Internet behavior is changing. Today, mobile internet users make up the lion’s share of total web surfers. In response, a growing number of businesses are building new sites or overhauling their current website in favor of a mobile-responsive design. 

Today, it’s more important than ever for a business to set up its website to cater to the mobile user’s experience. But why and what is mobile responsive? Below we’ll explain:

  • Why use responsive design?
  • What is entailed in mobile-responsive web design?

Outfitted with this information, you’ll be prepared to make the right moves for your business and website. 

Why use responsive design

There are several important reasons why mobile responsive websites are the way of the future. Primary arguments in favor of responsive design include:

Increasing Mobile Usage

In 2016, in the race for internet supremacy, mobile dramatically overtook desktop as the primary way that internet users access the world wide web. Since then, an increasingly larger share of people surf the web, make a purchase, or search for something from the convenience of their phone rather than turning to their personal computer. According to a 2020 Broadband Search study:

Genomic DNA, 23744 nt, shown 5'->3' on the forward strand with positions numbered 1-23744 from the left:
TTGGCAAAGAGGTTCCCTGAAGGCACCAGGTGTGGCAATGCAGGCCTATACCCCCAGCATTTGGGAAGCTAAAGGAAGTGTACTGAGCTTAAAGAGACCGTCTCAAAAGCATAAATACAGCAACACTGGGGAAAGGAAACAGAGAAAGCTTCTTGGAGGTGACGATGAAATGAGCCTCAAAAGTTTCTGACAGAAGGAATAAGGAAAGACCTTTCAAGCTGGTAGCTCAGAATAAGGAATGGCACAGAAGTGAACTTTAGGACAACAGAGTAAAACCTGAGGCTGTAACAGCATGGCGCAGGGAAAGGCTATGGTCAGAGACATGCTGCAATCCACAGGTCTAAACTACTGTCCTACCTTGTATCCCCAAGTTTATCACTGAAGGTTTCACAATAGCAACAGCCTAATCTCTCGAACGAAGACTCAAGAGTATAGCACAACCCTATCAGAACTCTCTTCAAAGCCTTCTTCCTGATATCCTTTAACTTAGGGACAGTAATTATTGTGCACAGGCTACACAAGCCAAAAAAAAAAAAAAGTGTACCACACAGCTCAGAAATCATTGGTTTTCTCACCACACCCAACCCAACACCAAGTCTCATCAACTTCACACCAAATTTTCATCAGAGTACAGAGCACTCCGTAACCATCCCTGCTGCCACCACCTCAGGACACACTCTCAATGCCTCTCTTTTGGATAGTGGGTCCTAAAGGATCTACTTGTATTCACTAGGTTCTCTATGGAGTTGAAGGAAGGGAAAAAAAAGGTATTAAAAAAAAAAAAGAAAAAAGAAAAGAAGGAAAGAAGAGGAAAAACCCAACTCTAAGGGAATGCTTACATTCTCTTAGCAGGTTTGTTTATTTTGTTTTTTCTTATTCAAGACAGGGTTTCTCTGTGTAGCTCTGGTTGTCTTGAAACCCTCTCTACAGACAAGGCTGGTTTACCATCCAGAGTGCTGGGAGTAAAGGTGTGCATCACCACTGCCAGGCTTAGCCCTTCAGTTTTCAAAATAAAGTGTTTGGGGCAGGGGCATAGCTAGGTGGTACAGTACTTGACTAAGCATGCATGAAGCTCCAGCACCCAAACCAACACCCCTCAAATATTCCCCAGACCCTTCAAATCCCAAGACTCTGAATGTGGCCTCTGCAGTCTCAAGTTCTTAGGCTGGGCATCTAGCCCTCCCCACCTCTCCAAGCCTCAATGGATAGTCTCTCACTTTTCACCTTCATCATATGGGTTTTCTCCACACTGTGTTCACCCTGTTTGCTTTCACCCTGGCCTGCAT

• Mobile accounts for 59% of organic search visits. (Organic visits are ones where a user searches something on Google and then clicks on a website that is not labeled “ad.”)
  • Mobile users spent 203 minutes per day consuming media compared to 128 minutes per day for desktop users.
  • Mobile accounts for 53% of total web traffic.

Unfortunately, plenty of businesses aren’t armed with this knowledge and still make the mistake of tailoring their website to desktop users and not mobile users. For mobile users, this leads to poor user experience and turns away a potential customer, leading them straight to the welcoming arms of your competitor and their mobile-responsive website that’s made for smaller screens.

The worst-case scenario! 

Better UX

UX is an industry term for “user experience.” When it comes to mobile devices and apps, UX is a top priority.

A responsive website makes for a better overall user experience, especially for mobile and tablet users. Typically, it’s created for mobile-first, since that’s the hardest to design; once the problems for mobile are solved, doing the same for desktop becomes a much simpler process. This is especially true since mobile has more serious limitations, including:

  • Screen size
  • Bandwidth
  • Interactivity

A mobile-responsive approach centers on an adaptive design so content looks great no matter what device it’s being viewed on.

The type of site also matters. If it’s a blog, people need to be able to read the content; if it’s a store, purchasing should be simple and navigable; and if it’s a social media site, people need to be able to interact easily with one another. 

So, what are some of the features that lead to a better user experience?